Air pollution is widely known to affect human cardiopulmonary health, but only recently has research turned to understand the association between air pollution and reproductive health and gynecologic disease incidence.
Initial studies suggest a potential relationship between air pollution and both infertility and menstrual irregularity, but more studies are needed to validate these findings in other populations, according to a report led by Boston University School of Public Health (BUSPH) researchers.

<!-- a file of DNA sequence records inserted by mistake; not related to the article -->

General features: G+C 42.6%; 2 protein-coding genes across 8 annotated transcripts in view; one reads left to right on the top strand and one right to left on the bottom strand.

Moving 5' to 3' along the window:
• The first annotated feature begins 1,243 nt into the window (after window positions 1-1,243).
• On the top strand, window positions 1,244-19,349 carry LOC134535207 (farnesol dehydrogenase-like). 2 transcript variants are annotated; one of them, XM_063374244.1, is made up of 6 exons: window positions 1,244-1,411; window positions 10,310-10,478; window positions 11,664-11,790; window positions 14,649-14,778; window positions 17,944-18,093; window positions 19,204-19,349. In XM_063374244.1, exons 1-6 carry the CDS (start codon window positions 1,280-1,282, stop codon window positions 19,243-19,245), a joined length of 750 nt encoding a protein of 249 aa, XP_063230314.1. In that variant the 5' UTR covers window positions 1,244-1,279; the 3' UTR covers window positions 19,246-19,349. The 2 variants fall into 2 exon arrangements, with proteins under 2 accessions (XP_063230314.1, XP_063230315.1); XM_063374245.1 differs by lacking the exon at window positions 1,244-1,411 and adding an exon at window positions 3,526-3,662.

The findings appear in the journal Current Epidemiology Reports.
“After examining the limited literature we found early and preliminary data between air pollution and both infertility and menstrual irregularity,” says corresponding author Dr. Shruthi Mahalingaiah, assistant professor of obstetrics and gynecology at Boston University School of Medicine and of epidemiology at BUSPH. “However, given the sparse amount of research, it is imperative that these findings be further explored.”